> Mike Valenty

Definition of Done

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If you don’t know where you are going, you will wind up somewhere else. – Yogi Berra

When asked how a project is going, most programmers will offer one of two discreet responses. It’s either “I just started looking at the code” or “I’m done, I just need to clean up a few things.” Upon further investigation, I have found that done means the hard part has been figured out and there is usually an IDE output window or a funky test web page running on localhost that can demonstrate this status.

The problem is that the hard part is really the fun part, and the actual hart part is the “…I just need to clean up a few things.” So, to remind me and the rest of the team what done means, we have the following definition posted prominently on the wall.

1) Unit Tested

This doesn’t need much of an explanation, but having a formal definition posted on the wall is a good reminder for a team new to unit testing.

Unit testing by itself is important, but the real boost comes from using a CI server. We use TeamCity for our .NET projects and phpUnderControl for php projects.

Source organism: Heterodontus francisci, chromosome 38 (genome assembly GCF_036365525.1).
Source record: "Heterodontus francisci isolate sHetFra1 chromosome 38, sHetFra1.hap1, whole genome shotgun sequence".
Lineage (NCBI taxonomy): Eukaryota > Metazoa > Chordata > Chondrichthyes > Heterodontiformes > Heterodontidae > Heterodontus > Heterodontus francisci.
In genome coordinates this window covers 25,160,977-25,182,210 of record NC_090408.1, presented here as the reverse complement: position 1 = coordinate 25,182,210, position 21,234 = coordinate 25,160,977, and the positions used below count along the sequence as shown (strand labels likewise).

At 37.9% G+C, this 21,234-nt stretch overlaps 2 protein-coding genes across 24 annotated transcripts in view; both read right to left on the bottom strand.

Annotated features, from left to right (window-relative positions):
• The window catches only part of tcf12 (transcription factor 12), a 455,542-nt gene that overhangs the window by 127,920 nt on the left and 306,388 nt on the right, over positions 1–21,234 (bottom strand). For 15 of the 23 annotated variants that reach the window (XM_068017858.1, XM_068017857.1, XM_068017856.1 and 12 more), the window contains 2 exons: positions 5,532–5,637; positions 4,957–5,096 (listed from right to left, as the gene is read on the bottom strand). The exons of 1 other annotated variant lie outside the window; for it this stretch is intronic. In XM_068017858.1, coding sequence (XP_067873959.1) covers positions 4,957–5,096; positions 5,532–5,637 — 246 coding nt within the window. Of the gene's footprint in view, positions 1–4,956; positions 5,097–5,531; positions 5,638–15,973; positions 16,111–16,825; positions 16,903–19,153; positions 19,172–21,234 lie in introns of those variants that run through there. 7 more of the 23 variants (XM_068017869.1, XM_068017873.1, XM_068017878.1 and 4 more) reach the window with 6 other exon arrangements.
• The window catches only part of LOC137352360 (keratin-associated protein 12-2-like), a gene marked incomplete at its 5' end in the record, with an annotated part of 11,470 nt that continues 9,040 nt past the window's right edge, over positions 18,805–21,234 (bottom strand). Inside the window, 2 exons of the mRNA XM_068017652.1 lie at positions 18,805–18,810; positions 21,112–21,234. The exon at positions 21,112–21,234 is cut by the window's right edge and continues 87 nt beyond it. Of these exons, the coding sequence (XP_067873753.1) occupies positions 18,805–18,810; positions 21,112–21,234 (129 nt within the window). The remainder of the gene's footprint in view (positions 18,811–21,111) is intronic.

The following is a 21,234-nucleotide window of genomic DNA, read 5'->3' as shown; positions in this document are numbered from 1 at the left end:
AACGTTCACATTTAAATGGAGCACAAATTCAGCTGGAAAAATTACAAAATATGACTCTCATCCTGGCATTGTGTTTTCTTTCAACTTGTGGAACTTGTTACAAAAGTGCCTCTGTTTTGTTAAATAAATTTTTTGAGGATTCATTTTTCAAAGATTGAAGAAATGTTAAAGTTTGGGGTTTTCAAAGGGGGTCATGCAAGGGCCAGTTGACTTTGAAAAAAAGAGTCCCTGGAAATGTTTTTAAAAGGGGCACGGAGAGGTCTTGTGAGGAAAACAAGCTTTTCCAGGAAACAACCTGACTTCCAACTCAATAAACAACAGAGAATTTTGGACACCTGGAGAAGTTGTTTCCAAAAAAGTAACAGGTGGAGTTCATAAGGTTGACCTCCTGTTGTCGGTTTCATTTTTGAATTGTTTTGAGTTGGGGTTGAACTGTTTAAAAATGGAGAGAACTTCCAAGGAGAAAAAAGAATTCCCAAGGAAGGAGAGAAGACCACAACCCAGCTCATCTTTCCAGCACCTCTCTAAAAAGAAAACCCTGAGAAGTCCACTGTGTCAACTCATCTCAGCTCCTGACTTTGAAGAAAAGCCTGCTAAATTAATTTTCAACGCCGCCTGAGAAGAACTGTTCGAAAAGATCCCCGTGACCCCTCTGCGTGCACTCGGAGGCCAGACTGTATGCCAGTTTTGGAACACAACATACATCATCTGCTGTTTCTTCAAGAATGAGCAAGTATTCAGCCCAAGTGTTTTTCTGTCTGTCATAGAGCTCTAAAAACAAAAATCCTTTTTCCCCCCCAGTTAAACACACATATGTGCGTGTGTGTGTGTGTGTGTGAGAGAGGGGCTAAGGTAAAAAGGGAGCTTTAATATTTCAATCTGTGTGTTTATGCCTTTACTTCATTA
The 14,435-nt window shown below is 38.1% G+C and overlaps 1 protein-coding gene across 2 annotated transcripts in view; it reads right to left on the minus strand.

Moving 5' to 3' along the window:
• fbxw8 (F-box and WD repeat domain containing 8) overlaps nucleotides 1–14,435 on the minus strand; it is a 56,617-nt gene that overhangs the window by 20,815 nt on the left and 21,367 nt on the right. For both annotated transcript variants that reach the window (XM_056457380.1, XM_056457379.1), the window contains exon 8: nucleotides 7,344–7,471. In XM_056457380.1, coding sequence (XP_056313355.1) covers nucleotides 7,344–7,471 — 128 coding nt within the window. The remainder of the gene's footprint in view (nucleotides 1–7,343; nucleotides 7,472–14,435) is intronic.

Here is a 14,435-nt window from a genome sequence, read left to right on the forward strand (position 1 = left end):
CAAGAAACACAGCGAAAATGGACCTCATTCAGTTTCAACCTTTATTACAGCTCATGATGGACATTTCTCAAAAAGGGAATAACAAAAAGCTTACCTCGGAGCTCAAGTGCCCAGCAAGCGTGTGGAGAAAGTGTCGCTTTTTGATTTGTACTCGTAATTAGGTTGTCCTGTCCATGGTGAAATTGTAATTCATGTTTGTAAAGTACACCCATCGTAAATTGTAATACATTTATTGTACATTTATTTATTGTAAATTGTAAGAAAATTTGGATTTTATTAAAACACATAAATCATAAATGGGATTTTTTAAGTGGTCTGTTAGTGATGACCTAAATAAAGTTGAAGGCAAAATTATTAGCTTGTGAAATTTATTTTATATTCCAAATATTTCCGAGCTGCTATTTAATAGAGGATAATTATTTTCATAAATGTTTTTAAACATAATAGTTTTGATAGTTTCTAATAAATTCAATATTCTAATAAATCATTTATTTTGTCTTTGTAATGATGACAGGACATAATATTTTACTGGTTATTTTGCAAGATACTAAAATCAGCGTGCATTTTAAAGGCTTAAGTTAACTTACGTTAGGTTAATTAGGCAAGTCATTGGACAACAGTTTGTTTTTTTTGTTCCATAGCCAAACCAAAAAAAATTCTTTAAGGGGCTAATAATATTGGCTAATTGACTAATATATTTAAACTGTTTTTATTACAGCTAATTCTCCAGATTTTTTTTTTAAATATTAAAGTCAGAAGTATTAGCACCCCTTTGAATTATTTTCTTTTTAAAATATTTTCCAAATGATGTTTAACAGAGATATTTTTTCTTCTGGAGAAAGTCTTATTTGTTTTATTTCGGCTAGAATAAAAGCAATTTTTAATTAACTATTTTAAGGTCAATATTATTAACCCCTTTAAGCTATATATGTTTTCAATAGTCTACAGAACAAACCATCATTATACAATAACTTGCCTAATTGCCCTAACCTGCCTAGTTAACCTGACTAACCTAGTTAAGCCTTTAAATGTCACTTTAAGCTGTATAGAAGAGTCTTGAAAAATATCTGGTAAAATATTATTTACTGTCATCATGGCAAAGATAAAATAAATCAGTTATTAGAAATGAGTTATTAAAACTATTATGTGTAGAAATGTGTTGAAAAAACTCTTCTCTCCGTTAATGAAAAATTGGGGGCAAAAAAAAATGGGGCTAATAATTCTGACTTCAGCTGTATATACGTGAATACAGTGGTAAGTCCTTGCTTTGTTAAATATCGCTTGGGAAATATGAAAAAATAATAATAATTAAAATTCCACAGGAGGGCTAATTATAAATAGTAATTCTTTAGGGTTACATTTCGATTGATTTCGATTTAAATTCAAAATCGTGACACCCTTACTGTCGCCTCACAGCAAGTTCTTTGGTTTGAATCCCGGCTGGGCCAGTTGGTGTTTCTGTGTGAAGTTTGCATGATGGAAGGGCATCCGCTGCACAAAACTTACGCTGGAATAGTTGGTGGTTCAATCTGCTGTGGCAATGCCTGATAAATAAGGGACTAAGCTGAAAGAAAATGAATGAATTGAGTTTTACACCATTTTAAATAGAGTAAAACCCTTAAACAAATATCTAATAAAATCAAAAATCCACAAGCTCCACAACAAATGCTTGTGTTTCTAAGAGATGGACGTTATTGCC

2) Acceptance Tested

For our team, acceptance testing means that we deploy our new code to a demo server and write Selenium tests for it. We export the selenium tests as phpUnit fixtures that CruiseControl will run whenever our svn repository is updated. Before the selenium tests are run, we need to update our demo server, so we have CruiseControl call http://ourdemoserver.com/svn-update.php first.

3) Packaged For Deployment

For our .NET projects, we use a homegrown tool for packaging and deploying. It can stop/start IIS register/unregister COM+ objects and rollback across a farm. For php projects, we simply hand roll a zip file and use some lightweight scripts to unpack the files on the server with rollback ability.

4) No Increased Technical Debt

I ask myself if this code is going to be an asset that makes us stronger and able to respond more quickly to future business opportunities, or is it going to be a fragile liability that I will need to carefully tip-toe around 30 seconds after it’s deployed.

Just like a parent thinks their kid is the cutest kid ever, it can be hard to look at your own work when you’ve got your head wrapped around it and come to terms with the fact that you’re about to deploy some legacy code. I usually grab a coworker and walk through things while paying close attention to the only valid measurement of code quality.